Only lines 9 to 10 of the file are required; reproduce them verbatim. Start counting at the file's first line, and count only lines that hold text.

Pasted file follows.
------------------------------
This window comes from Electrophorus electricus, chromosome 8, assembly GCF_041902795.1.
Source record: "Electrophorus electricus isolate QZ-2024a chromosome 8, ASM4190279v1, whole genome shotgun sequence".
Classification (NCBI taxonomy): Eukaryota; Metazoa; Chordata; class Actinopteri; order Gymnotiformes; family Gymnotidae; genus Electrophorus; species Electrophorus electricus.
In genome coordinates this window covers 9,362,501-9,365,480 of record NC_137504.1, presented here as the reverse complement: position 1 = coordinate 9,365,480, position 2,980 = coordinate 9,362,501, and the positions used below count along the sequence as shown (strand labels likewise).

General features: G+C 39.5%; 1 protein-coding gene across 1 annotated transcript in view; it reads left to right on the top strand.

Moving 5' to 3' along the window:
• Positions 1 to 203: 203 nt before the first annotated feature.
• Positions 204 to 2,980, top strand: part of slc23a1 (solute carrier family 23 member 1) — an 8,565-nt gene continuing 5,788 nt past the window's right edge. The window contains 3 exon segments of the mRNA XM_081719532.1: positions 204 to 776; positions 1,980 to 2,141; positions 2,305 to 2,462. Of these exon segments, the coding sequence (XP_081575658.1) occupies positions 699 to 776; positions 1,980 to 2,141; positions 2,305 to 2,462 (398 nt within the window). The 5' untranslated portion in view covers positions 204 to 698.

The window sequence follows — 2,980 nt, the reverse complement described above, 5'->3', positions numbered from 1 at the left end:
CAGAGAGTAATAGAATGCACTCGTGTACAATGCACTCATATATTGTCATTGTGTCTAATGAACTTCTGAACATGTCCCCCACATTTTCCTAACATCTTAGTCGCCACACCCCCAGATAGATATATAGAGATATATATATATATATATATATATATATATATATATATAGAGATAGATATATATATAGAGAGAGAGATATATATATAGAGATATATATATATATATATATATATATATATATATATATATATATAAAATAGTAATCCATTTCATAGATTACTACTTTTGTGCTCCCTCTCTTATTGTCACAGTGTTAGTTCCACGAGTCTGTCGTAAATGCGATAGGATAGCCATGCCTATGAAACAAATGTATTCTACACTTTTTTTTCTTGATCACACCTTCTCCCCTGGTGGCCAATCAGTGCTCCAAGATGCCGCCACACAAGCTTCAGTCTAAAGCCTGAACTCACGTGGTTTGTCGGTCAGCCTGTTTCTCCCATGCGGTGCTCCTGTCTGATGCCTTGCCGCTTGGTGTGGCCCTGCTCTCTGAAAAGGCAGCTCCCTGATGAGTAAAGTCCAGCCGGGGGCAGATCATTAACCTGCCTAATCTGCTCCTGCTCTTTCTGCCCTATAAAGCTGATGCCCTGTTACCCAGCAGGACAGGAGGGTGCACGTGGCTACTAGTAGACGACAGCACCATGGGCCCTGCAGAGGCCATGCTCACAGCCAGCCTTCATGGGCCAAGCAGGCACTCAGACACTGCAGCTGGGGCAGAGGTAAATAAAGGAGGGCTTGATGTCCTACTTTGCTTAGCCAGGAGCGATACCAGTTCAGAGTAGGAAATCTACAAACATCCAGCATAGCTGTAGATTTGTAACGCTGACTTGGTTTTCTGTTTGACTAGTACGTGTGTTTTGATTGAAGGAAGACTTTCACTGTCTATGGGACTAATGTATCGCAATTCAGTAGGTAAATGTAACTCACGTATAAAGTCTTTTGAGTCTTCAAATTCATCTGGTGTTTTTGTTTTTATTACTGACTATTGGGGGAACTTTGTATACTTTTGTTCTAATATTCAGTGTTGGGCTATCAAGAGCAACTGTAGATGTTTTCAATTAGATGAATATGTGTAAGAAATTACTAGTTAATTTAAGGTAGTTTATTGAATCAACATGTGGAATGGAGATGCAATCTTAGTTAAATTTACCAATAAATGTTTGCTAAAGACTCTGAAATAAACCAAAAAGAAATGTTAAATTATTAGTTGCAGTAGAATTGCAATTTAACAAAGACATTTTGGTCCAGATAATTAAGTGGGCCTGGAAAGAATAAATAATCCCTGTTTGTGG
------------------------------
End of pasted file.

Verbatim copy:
The window sequence follows — 2,980 nt, the reverse complement described above, 5'->3', positions numbered from 1 at the left end:
CAGAGAGTAATAGAATGCACTCGTGTACAATGCACTCATATATTGTCATTGTGTCTAATGAACTTCTGAACATGTCCCCCACATTTTCCTAACATCTTAGTCGCCACACCCCCAGATAGATATATAGAGATATATATATATATATATATATATATATATATATATATAGAGATAGATATATATATAGAGAGAGAGATATATATATAGAGATATATATATATATATATATATATATATATATATATATATATATAAAATAGTAATCCATTTCATAGATTACTACTTTTGTGCTCCCTCTCTTATTGTCACAGTGTTAGTTCCACGAGTCTGTCGTAAATGCGATAGGATAGCCATGCCTATGAAACAAATGTATTCTACACTTTTTTTTCTTGATCACACCTTCTCCCCTGGTGGCCAATCAGTGCTCCAAGATGCCGCCACACAAGCTTCAGTCTAAAGCCTGAACTCACGTGGTTTGTCGGTCAGCCTGTTTCTCCCATGCGGTGCTCCTGTCTGATGCCTTGCCGCTTGGTGTGGCCCTGCTCTCTGAAAAGGCAGCTCCCTGATGAGTAAAGTCCAGCCGGGGGCAGATCATTAACCTGCCTAATCTGCTCCTGCTCTTTCTGCCCTATAAAGCTGATGCCCTGTTACCCAGCAGGACAGGAGGGTGCACGTGGCTACTAGTAGACGACAGCACCATGGGCCCTGCAGAGGCCATGCTCACAGCCAGCCTTCATGGGCCAAGCAGGCACTCAGACACTGCAGCTGGGGCAGAGGTAAATAAAGGAGGGCTTGATGTCCTACTTTGCTTAGCCAGGAGCGATACCAGTTCAGAGTAGGAAATCTACAAACATCCAGCATAGCTGTAGATTTGTAACGCTGACTTGGTTTTCTGTTTGACTAGTACGTGTGTTTTGATTGAAGGAAGACTTTCACTGTCTATGGGACTAATGTATCGCAATTCAGTAGGTAAATGTAACTCACGTATAAAGTCTTTTGAGTCTTCAAATTCATCTGGTGTTTTTGTTTTTATTACTGACTATTGGGGGAACTTTGTATACTTTTGTTCTAATATTCAGTGTTGGGCTATCAAGAGCAACTGTAGATGTTTTCAATTAGATGAATATGTGTAAGAAATTACTAGTTAATTTAAGGTAGTTTATTGAATCAACATGTGGAATGGAGATGCAATCTTAGTTAAATTTACCAATAAATGTTTGCTAAAGACTCTGAAATAAACCAAAAAGAAATGTTAAATTATTAGTTGCAGTAGAATTGCAATTTAACAAAGACATTTTGGTCCAGATAATTAAGTGGGCCTGGAAAGAATAAATAATCCCTGTTTGTGG